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First Name: John

Last Name: Ballentine

Birthplace: Hillsboro, OH, USA

Gender: Male

Branch: Navy (present)


Middle Name: Jennings

Date of Birth: 04 October 1896

Date of Death: 21 May 1970

Rank or Rate: Admiral

Years Served:
John Jennings Ballentine

Graduate, U.S. Naval Academy, Class of 1918

•  World War II (1941 - 1945)


John Jennings Ballentine
Admiral, U.S. Navy

John Jennings Ballentine was born on 4 October 1896 in Hillsboro, OH. He graduated from the U.S. Naval Academy with the Class of 1918 which, as an accelerated class due to World War I, actually graduated in 1917. On 22 November 1920, Ballentine was designated Naval Aviator Number 2878.

In 1933, Ballentine was a Lieutenant Commander in command of Torpedo Squadron (VT-2B) attached to the USS Saratoga.

At the outbreak of World War II, he was serving as Executive Officer of the aircraft carrier USS Ranger. On 24 December 1941 he was ordered to take command of the carrier USS Long Island.

From May until December, 1942, he served as Chief of Staff and Aide to the Commander, Carriers, Atlantic Fleet, and on 25 May 1943, he took command of the newly constructed aircraft carrier USS Bunker Hill. During his time on Bunker Hill, Ballentine saw action in the Gilbert and Marshall Islands, as well as at Rabaul. In February 1944, Rear Admiral Ballentine reported for duty as Deputy Chief of Staff and Aide to the Commander, Aircraft, Pacific Fleet, at Pearl Harbor, HI, serving in that duty until October 1944.

On his return to the U.S. he served from November 1944 until 26 June 1945 as Commander, Fleet Air, Seattle, WA. On 27 June, Rear Admiral Ballentine reported to 3rd Fleet at Leyte for temporary duty as Commander, Carrier Division Seven, and hoisted his flag in in the USS Bon Homme Richard. Here he was joined by key staff officers from Pearl Harbor. Until he was detached on 19 August, ComCarDiv Seven was in an indoctrination status and observed the operations with the prospect of being assigned a task group.

Ballentine was then assigned duty as Fleet Liaison Officer for Commander-in-Chief Pacific at Headquarters, Supreme Commander for the Allied Powers, Pacific. He landed at Atsugi Airport on 30 August in the airborne occupation of Japan escorting General of the Army Douglas MacArthur to the surrender ceremonies on the battleship U.S. Missouri on 2 September 1945.

In January 1946 Admiral Ballentine reported to the Office of the Chief of Naval Operations, for duty as Assistant on the Military Staff Committee of the Security Council, United Nations, and was designated Chief of Staff and Deputy to Admiral Richmond K. Turner, Representative of the Chief of Naval Operations on the Military Staff Committee of the Security Council of the United Nations. He continued those duties when Admiral Turner was relieved by Admiral Henry K. Hewitt in March 1947 and remained until he was detached in July 1947.

When asked to comment on the United Nations Military Staff Committee negotiations during the 1946-47 period, Ballentine said: "Diplomacy is completely frustrating to somebody like Kelly Turner and to me, because you fan the air, and fan a lot of papers, and get absolutely nowhere with it. "

He made a five-month cruise in the Mediterranean in USS Midway in the winter of 1947 and made a similar cruise with the Sixth Fleet in USS Roosevelt in 1948-49. He served as a Member of the General Board, Navy Department. Washington, DC, before taking command of the Sixth Fleet.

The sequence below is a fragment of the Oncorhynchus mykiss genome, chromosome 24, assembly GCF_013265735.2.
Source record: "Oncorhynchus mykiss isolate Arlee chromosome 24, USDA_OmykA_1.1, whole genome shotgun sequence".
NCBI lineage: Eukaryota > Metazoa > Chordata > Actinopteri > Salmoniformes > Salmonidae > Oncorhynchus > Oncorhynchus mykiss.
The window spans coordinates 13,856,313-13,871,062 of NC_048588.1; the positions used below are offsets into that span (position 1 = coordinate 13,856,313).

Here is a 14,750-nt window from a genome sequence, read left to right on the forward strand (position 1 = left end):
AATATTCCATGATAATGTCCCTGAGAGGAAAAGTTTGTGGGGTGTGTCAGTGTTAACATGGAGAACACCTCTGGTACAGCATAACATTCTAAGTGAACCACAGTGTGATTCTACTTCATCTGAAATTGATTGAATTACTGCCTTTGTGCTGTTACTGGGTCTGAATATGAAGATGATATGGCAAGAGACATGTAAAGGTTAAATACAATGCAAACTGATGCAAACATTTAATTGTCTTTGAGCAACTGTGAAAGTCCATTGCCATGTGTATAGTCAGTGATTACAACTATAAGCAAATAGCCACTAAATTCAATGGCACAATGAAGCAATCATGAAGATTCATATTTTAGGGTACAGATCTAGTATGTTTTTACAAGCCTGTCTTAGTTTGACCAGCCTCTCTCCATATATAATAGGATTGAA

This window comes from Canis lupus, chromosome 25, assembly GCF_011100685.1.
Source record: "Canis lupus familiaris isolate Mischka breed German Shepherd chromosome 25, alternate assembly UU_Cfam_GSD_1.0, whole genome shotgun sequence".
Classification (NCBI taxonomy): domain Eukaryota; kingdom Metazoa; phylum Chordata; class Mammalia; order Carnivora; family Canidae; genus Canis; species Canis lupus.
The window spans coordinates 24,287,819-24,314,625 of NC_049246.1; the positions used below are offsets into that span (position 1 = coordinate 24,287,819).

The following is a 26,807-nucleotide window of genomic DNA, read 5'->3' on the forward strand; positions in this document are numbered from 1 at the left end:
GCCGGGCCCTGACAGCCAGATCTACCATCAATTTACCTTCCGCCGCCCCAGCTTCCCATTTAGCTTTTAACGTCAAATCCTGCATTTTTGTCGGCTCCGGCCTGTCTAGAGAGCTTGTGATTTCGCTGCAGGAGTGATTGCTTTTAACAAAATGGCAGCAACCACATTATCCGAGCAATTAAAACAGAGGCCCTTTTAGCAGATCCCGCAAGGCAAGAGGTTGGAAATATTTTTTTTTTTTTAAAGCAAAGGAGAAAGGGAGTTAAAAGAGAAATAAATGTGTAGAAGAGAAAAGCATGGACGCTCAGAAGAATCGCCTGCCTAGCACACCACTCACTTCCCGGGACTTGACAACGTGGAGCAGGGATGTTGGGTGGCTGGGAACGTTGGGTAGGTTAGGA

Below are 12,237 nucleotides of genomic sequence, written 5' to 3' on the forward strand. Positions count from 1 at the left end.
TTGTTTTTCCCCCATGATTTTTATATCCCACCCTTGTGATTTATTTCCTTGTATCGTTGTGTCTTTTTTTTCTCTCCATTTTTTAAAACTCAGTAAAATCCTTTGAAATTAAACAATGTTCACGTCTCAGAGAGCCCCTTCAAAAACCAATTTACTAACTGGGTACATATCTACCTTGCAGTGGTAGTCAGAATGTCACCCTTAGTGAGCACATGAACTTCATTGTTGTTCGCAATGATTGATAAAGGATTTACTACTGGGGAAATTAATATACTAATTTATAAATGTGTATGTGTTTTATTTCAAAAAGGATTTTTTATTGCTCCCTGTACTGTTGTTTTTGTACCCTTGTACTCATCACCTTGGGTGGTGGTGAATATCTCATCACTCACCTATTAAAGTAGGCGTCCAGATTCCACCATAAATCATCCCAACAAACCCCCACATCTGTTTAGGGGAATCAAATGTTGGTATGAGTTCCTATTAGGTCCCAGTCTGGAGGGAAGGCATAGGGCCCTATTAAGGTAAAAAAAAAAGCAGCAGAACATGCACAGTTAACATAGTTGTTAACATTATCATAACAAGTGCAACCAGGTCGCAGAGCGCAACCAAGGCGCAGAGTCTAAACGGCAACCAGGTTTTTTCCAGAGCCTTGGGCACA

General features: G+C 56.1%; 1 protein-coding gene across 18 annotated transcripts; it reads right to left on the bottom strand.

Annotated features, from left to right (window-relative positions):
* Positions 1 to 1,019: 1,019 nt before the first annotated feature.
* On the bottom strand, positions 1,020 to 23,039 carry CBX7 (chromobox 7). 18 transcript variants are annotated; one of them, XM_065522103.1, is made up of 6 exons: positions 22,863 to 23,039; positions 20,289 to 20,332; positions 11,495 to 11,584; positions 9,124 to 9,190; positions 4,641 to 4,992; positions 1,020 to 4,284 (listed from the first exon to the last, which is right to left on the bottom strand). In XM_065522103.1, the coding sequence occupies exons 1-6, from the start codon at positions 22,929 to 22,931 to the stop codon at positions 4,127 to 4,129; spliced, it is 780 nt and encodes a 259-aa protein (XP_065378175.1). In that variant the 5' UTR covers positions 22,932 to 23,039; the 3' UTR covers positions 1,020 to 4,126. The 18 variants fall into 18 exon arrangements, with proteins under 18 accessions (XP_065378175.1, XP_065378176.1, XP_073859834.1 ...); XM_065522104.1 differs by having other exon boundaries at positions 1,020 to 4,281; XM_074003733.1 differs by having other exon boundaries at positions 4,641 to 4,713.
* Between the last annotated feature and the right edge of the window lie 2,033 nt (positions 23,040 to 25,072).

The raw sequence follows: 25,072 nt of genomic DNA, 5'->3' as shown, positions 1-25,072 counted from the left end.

In November 1949, Vice Admiral Ballentine was named Commander of the Sixth Fleet, U.S. Naval Forces, Eastern Atlantic and Mediterranean, succeeding Admiral Forrest P. Sherman. He served in the Mediterranean area previously as Commander of Carrier Division ONE.

In 1951, Vice Admiral Ballentine assumed duty as Commander, Air Force, Atlantic Fleet, with headquarters at the U.S. Naval Air Station, Norfolk, VA. He remained in this command until retirement.

Ballentine was one of the honorary pallbearers at Admiral Percival Sherman's (CNO) funeral.

Upon his retirement in 1954, he was advanced to the four-star rank of Admiral. *

* The Act of Congress of 4 March 1925, allowed Navy officers to be promoted one grade upon retirement if they had been specially commended for performance of duty in actual combat. These promotions were colloquially known as "tombstone promotions" because they conferred the prestige of the higher rank but not the additional retirement pay, so their only practical benefit was to allow recipients to engrave a loftier title on their business cards and tombstones. An Act of Congress on 23 February 1942, enabled tombstone promotions to three- and four-star grades.

Medals and Awards

Silver Star Medal
Legion of Merit with Combat "Valor" Device (3 Awards)

In Retirement

After retirement from the Navy, John and Catherine moved to their home, Millbank Farm, in Dogue, VA.


John Ballentine married Catherine Howard Sheild in 1922. They had two sons, John J. Ballentine Jr., born on 5 August 1923, and an infant, Howard S. Ballentine, born/died on 15 September 1929.

Death and Burial

Admiral John Jennings Ballentine died on 21 May 1970. He is buried at Emmanuel Episcopal Church Cemetery in Port Conway, King George County, VA.

He was survived by his wife, Catherine, who died on 28 December 1981, and by his son, John Jr. who died on 5 June 2007.

Honoree ID: 459   Created by: MHOH




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